Figure 4 reveals that there was a large dispersion in the authorship pattern. In line with Lotka’s Law [ 54 ], it is found that not many authors were involved in producing a large number of publications. Most of the publications were authored by either two authors (31.93%) or a single author (31.19%). The domination of small teams of authors and quite a high percentage of single-authored publications as indicated by Figure 4 shows that Lotka’s Law holds in the field of research related to green products. The topmost productive authors in the field of green products are listed in Table 3 . It is revealed that M. Charter was the most productive author with the highest number of publications (6), highest h -index (5), and the second rank in total citations (69). M. Charter authored his first article in the area of green products in the year 2008. However, out of the list of the most productive authors, J. Thøgersen started publishing before any other author in the year 2000. J. Thøgersen and N. Pandey jointly followed M. Charter with the second rank when it comes to the number of publications (5). The rest of the authors in the list of the most productive authors produced four publications each. However, J. Thøgersen with 542 citations has the top rank in total citations and is distantly followed by M. Charter (69), P. Castka, (66), A. Lobo and J.J. Zhang (62), U. Tischner (55), and P. Cozens (40), in that order. J. Thøgersen also shared the first rank with M. Charter as far as h -index (5) was concerned. N. Pandey who jointly held the second rank with J. Thøgersen in respect of the total publications started publishing in the year 2018 only and stood at twelfth rank in total citations.
Most productive authors in the field of green products.
(TP–Total Publications, TC–Total Citations, h -index-Hirsch Index, PY_Start–Publication Starting Year).
3.4. Productive Journals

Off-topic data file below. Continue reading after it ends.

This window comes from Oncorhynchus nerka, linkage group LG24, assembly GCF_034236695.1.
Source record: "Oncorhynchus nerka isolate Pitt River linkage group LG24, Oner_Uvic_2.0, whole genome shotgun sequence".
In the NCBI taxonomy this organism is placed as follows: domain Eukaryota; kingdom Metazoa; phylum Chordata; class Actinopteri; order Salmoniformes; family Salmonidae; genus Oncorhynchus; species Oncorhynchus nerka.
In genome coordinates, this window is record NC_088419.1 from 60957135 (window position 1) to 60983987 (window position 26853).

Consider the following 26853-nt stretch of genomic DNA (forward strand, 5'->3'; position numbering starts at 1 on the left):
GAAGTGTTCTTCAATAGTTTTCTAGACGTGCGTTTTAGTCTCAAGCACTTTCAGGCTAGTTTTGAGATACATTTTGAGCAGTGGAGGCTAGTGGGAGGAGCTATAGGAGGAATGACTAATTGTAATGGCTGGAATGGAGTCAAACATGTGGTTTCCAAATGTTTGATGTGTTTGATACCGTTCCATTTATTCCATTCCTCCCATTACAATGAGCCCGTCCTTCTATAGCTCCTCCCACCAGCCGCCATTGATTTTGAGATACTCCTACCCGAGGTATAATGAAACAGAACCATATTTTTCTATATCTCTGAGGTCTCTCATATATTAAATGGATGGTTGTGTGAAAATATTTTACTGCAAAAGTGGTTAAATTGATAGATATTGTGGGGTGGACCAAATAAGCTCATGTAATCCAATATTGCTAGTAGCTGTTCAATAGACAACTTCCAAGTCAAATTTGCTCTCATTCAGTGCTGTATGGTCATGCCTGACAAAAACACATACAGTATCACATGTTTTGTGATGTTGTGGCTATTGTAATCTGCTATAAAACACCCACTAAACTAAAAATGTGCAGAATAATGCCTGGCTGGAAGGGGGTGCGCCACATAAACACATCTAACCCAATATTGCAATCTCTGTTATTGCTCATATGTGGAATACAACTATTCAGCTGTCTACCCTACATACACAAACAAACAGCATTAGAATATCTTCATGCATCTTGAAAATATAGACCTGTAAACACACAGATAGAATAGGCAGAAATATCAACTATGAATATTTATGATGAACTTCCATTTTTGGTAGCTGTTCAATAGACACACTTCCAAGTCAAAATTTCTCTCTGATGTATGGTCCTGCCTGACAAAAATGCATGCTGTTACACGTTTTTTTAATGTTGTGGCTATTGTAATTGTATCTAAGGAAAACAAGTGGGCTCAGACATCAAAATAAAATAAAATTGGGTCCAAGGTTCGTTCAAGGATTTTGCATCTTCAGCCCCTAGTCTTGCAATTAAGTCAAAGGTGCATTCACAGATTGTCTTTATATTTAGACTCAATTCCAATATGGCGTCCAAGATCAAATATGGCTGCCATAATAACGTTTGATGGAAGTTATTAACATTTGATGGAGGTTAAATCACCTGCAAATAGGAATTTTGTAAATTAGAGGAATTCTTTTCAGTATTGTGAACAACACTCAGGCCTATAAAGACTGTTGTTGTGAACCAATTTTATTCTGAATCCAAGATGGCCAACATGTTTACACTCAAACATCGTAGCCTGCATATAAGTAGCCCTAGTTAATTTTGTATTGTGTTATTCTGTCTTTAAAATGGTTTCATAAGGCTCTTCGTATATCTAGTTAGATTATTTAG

Table 4 presents a list of the most productive journals in the field of green products. The most productive journals have contributed 9.45% of the total 1619 publications.
Most productive journals in the field of green products.
(TP–Total Publications, TC–Total Citations, IF 2019 –2019 Journal Impact Factor, PY start–Publication Starting Year).
From Table 4 , it can be observed that the Journal of Business Ethics with the 2019 journal impact factor (IF 2019 ) of 4.141 was the top-ranked journal in the field of green products, and it published in this area for the first time in the year 2004. It has published 37 articles related to green products with 2441 total citations. Further, it is revealed that the Journal of Business Research (IF 2019 = 4.874) was the second most productive journal and it initiated publishing in the field of green products from the year 2000. This journal published 19 articles concerning green products with 975 total citations. In terms of the number of publications, the Journal of Business Research further followed Quality Access to Success (16), Journal of Consumer Marketing (15), and International Journal of Sustainability in Higher Education (14), in that order. Out of the list of the most productive journals, the most recent journal to publish on the green product area was Industrial Marketing Management. This journal started publishing in this area from the year 2017 only and has published 9 articles so far with 65 total citations. On the parameter of impact factor as a measure of journal evaluation [ 55 ], only four journals out of the most productive list of journals had impact factors in the year 2019. Journal of Business Research had the highest impact factor of 4.874, followed by Industrial Marketing Management (IF 2019 = 4.695) and Journal of Business Ethics (IF 2019 = 4.141), and International Journal of Sustainability in Higher Education (IF 2019 = 2.000), in that order. The rest of the journals in the list of most productive journals were not indexed in the Journal Citation Report.
The yearly growth of top sources in the field of green products is presented in Figure 5 . It is found that in recent years, Quality Access to Success and the Journal of Business Ethics published more articles than any other journal in the area of green products. In the year 2018, Quality Access to Success published maximum publications though this journal started publishing in the field of green products in the year 2013 only. On the other hand, the Journal of International Consumer Marketing , which first published on green products before any other journal in the year 1996, has produced very few articles in this area so far.